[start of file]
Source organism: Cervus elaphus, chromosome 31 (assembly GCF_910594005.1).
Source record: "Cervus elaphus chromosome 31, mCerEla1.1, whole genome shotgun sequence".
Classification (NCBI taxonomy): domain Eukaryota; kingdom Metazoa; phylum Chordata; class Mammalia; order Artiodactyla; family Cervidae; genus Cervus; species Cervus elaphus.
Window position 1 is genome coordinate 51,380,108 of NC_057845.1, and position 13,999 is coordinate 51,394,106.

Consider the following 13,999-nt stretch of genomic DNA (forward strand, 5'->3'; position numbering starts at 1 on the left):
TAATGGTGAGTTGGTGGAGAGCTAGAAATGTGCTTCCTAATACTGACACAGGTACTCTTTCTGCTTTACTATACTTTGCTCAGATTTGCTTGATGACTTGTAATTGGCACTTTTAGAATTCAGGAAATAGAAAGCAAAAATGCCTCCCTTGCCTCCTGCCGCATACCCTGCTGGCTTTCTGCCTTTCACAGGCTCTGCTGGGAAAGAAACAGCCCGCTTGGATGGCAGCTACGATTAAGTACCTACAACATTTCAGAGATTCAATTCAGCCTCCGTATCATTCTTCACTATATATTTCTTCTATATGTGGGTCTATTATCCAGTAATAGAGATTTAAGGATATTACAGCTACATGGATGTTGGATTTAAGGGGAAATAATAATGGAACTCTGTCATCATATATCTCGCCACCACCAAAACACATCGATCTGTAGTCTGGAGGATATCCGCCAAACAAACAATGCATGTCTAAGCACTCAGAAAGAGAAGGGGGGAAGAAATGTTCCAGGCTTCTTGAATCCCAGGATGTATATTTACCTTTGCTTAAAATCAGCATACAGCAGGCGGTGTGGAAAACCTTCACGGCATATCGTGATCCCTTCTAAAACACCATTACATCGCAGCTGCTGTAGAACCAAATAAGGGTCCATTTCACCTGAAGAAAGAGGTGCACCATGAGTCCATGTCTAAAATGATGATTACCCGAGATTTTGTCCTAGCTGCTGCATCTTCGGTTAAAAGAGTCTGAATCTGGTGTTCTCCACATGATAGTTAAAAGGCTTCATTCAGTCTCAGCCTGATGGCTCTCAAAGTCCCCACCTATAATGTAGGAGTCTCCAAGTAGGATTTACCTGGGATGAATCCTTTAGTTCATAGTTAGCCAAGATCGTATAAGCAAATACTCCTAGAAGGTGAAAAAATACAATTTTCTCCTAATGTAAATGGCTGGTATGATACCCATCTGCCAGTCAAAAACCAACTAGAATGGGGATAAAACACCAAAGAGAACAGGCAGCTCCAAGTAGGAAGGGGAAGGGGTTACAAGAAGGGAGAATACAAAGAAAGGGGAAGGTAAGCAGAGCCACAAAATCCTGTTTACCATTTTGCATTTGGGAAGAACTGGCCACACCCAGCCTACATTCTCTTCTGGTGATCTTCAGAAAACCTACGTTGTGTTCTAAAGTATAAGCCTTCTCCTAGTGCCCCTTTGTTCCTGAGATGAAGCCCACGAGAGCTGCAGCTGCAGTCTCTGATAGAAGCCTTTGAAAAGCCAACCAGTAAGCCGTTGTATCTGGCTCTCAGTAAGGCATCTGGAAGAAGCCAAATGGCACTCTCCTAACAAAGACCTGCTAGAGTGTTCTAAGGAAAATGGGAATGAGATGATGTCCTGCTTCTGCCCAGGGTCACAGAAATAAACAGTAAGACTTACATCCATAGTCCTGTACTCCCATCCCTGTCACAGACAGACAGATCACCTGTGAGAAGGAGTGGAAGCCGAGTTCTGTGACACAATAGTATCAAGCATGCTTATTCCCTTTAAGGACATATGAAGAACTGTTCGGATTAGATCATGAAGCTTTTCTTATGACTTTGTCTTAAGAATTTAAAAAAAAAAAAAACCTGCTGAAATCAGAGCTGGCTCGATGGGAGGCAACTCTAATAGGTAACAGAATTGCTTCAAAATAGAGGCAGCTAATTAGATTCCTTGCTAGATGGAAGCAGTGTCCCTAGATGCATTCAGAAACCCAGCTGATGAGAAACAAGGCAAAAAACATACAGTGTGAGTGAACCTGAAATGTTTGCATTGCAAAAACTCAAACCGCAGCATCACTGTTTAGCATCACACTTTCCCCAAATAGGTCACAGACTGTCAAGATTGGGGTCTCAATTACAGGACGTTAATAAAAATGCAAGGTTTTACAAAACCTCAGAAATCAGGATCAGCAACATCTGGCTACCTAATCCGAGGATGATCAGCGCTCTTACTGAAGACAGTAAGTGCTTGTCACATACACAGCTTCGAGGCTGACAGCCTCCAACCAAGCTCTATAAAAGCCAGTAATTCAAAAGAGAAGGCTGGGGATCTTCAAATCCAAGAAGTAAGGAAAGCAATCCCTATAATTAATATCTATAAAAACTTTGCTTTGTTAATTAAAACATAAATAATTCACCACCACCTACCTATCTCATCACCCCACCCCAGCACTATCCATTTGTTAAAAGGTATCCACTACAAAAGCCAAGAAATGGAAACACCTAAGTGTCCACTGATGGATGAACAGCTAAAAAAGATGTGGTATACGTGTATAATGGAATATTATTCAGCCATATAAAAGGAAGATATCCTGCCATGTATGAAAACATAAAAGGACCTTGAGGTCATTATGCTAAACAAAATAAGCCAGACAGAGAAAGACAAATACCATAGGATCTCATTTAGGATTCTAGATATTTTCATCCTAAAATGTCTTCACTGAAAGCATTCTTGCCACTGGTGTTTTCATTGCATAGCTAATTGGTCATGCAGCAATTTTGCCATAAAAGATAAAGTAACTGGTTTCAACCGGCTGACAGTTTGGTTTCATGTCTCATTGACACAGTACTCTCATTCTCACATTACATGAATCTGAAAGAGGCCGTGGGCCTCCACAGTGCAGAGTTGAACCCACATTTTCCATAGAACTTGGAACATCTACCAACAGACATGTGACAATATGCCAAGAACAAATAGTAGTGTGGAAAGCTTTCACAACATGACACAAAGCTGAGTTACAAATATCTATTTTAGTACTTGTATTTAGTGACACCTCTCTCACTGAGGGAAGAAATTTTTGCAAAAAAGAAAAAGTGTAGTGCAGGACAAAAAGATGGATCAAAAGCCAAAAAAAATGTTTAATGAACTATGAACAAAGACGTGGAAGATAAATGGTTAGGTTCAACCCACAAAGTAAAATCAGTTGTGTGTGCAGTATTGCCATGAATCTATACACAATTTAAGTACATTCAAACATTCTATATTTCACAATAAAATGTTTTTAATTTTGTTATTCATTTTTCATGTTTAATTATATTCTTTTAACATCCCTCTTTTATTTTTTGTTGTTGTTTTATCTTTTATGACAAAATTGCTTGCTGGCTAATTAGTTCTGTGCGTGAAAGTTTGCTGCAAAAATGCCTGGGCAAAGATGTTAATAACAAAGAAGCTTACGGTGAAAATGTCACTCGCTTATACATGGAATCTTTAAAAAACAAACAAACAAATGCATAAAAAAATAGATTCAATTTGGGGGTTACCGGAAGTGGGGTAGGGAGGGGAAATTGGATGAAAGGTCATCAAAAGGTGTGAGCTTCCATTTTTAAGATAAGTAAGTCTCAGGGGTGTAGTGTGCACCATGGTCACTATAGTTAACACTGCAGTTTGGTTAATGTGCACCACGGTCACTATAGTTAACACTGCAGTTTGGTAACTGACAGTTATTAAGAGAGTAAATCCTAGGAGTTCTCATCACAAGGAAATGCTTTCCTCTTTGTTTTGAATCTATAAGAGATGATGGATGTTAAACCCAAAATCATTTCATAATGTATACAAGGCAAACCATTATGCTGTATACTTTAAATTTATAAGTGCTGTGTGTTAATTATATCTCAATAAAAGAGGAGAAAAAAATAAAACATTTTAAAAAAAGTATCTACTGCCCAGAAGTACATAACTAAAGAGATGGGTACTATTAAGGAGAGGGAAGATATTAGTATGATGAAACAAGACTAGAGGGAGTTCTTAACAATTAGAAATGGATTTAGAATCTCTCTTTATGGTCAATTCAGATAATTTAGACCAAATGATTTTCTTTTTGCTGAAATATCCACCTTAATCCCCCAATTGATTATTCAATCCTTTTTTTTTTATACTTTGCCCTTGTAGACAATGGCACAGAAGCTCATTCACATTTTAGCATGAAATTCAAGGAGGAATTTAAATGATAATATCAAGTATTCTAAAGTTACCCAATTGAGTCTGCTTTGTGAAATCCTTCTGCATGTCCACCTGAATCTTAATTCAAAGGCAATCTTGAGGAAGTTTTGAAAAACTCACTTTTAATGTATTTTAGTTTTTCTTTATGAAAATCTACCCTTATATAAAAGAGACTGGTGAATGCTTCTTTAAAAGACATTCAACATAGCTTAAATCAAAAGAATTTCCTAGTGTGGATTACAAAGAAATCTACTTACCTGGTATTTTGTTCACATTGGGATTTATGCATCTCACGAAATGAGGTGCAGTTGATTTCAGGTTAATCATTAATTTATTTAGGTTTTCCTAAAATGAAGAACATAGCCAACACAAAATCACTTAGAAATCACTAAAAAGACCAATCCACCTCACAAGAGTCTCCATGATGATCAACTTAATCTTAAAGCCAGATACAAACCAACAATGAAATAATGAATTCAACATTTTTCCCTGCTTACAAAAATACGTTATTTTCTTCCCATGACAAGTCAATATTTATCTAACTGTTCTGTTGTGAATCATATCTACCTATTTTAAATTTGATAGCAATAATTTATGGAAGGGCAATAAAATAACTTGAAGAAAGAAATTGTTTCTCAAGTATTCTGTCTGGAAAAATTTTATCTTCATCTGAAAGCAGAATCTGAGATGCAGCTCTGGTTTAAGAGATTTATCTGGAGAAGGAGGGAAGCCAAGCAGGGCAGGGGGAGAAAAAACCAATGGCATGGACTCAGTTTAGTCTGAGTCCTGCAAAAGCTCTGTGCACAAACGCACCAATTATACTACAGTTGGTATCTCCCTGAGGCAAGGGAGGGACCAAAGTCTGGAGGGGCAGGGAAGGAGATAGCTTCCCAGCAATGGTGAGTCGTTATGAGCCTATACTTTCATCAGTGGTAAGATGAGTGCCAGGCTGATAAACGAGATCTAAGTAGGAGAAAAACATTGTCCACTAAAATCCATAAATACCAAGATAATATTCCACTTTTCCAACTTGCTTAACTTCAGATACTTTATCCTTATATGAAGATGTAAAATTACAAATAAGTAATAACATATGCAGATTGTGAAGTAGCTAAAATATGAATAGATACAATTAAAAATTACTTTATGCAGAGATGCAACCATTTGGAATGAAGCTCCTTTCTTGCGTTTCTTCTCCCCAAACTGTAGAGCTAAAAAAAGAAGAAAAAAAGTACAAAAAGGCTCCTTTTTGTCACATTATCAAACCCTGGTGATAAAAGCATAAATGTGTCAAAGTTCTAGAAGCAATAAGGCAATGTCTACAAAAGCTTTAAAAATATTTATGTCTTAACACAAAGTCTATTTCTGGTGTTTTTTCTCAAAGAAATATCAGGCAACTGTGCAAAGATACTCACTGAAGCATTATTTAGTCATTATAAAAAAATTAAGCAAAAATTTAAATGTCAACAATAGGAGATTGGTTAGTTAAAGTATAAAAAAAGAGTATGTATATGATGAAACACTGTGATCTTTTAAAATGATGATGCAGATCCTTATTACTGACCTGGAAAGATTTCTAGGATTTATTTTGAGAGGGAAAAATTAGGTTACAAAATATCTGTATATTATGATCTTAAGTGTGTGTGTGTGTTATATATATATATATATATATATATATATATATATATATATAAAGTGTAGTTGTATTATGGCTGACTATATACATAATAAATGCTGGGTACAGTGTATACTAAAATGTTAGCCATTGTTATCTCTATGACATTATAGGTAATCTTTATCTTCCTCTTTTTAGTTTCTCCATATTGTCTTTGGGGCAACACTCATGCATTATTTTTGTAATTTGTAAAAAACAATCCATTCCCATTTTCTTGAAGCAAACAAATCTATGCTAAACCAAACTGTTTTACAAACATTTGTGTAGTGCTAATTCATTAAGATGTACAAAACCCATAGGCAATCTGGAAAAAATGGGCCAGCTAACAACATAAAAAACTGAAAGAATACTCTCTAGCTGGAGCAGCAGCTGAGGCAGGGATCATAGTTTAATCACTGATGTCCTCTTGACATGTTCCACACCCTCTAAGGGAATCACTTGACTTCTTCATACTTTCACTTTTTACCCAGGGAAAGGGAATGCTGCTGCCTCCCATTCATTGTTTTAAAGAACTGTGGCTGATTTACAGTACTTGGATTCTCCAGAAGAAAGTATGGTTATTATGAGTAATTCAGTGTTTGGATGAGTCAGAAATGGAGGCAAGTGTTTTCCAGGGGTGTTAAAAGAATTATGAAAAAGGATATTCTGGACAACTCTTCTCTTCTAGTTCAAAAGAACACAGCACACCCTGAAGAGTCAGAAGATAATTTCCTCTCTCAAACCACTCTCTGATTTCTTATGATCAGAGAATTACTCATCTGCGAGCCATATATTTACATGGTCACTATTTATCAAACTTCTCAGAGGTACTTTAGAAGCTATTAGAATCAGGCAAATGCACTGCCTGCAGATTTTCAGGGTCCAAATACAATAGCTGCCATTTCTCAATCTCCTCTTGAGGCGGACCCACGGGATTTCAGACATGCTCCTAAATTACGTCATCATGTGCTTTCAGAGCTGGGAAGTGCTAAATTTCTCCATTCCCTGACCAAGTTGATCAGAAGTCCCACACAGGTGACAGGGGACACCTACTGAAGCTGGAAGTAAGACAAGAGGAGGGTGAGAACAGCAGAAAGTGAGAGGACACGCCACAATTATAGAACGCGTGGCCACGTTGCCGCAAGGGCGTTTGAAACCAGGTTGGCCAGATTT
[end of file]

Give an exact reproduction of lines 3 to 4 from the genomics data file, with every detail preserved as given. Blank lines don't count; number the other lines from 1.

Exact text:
Classification (NCBI taxonomy): domain Eukaryota; kingdom Metazoa; phylum Chordata; class Mammalia; order Artiodactyla; family Cervidae; genus Cervus; species Cervus elaphus.
Window position 1 is genome coordinate 51,380,108 of NC_057845.1, and position 13,999 is coordinate 51,394,106.